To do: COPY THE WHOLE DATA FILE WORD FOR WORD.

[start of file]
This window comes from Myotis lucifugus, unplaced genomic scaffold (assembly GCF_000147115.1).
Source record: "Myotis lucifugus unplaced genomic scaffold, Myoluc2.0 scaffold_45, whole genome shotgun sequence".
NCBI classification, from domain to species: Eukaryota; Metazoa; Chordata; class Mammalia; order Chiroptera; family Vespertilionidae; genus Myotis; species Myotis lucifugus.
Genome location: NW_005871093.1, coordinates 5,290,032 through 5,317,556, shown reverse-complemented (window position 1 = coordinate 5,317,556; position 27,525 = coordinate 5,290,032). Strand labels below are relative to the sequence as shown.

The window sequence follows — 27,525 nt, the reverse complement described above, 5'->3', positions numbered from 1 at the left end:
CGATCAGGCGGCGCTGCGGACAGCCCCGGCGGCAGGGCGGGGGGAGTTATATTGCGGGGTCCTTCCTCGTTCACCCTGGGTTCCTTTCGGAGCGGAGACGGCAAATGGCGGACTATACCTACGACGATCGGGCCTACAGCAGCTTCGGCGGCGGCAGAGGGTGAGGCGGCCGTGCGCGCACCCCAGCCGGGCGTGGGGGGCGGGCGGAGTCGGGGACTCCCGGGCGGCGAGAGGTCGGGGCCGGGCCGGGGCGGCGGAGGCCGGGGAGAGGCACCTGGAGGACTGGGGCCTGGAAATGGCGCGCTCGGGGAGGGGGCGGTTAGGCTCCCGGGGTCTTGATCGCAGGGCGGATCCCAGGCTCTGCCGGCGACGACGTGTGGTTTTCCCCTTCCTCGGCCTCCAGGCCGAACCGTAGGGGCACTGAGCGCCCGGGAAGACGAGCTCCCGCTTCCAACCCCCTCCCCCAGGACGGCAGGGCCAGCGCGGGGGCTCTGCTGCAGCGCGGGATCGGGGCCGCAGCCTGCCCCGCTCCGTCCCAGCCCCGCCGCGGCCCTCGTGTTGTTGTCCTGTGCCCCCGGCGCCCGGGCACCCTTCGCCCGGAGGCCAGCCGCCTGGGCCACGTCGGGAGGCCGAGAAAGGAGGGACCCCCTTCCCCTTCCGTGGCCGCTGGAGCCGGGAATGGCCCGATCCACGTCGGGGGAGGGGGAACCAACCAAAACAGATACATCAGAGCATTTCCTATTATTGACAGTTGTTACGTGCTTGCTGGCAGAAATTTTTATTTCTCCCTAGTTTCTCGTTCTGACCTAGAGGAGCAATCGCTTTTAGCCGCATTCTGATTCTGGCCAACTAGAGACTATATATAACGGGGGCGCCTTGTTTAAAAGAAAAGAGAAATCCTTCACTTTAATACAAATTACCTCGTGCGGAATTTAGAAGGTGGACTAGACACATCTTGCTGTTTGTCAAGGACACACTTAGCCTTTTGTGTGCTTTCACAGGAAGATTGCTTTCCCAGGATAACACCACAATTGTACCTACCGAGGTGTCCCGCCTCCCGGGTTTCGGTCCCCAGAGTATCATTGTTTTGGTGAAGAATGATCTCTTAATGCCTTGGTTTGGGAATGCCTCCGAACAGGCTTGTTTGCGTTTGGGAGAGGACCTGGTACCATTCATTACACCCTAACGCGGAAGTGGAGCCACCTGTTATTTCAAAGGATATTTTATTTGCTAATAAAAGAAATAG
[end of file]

This window comes from Myotis lucifugus, unplaced genomic scaffold (assembly GCF_000147115.1).
Source record: "Myotis lucifugus unplaced genomic scaffold, Myoluc2.0 scaffold_45, whole genome shotgun sequence".
NCBI classification, from domain to species: Eukaryota; Metazoa; Chordata; class Mammalia; order Chiroptera; family Vespertilionidae; genus Myotis; species Myotis lucifugus.
Genome location: NW_005871093.1, coordinates 5,290,032 through 5,317,556, shown reverse-complemented (window position 1 = coordinate 5,317,556; position 27,525 = coordinate 5,290,032). Strand labels below are relative to the sequence as shown.

The window sequence follows — 27,525 nt, the reverse complement described above, 5'->3', positions numbered from 1 at the left end:
CGATCAGGCGGCGCTGCGGACAGCCCCGGCGGCAGGGCGGGGGGAGTTATATTGCGGGGTCCTTCCTCGTTCACCCTGGGTTCCTTTCGGAGCGGAGACGGCAAATGGCGGACTATACCTACGACGATCGGGCCTACAGCAGCTTCGGCGGCGGCAGAGGGTGAGGCGGCCGTGCGCGCACCCCAGCCGGGCGTGGGGGGCGGGCGGAGTCGGGGACTCCCGGGCGGCGAGAGGTCGGGGCCGGGCCGGGGCGGCGGAGGCCGGGGAGAGGCACCTGGAGGACTGGGGCCTGGAAATGGCGCGCTCGGGGAGGGGGCGGTTAGGCTCCCGGGGTCTTGATCGCAGGGCGGATCCCAGGCTCTGCCGGCGACGACGTGTGGTTTTCCCCTTCCTCGGCCTCCAGGCCGAACCGTAGGGGCACTGAGCGCCCGGGAAGACGAGCTCCCGCTTCCAACCCCCTCCCCCAGGACGGCAGGGCCAGCGCGGGGGCTCTGCTGCAGCGCGGGATCGGGGCCGCAGCCTGCCCCGCTCCGTCCCAGCCCCGCCGCGGCCCTCGTGTTGTTGTCCTGTGCCCCCGGCGCCCGGGCACCCTTCGCCCGGAGGCCAGCCGCCTGGGCCACGTCGGGAGGCCGAGAAAGGAGGGACCCCCTTCCCCTTCCGTGGCCGCTGGAGCCGGGAATGGCCCGATCCACGTCGGGGGAGGGGGAACCAACCAAAACAGATACATCAGAGCATTTCCTATTATTGACAGTTGTTACGTGCTTGCTGGCAGAAATTTTTATTTCTCCCTAGTTTCTCGTTCTGACCTAGAGGAGCAATCGCTTTTAGCCGCATTCTGATTCTGGCCAACTAGAGACTATATATAACGGGGGCGCCTTGTTTAAAAGAAAAGAGAAATCCTTCACTTTAATACAAATTACCTCGTGCGGAATTTAGAAGGTGGACTAGACACATCTTGCTGTTTGTCAAGGACACACTTAGCCTTTTGTGTGCTTTCACAGGAAGATTGCTTTCCCAGGATAACACCACAATTGTACCTACCGAGGTGTCCCGCCTCCCGGGTTTCGGTCCCCAGAGTATCATTGTTTTGGTGAAGAATGATCTCTTAATGCCTTGGTTTGGGAATGCCTCCGAACAGGCTTGTTTGCGTTTGGGAGAGGACCTGGTACCATTCATTACACCCTAACGCGGAAGTGGAGCCACCTGTTATTTCAAAGGATATTTTATTTGCTAATAAAAGAAATAG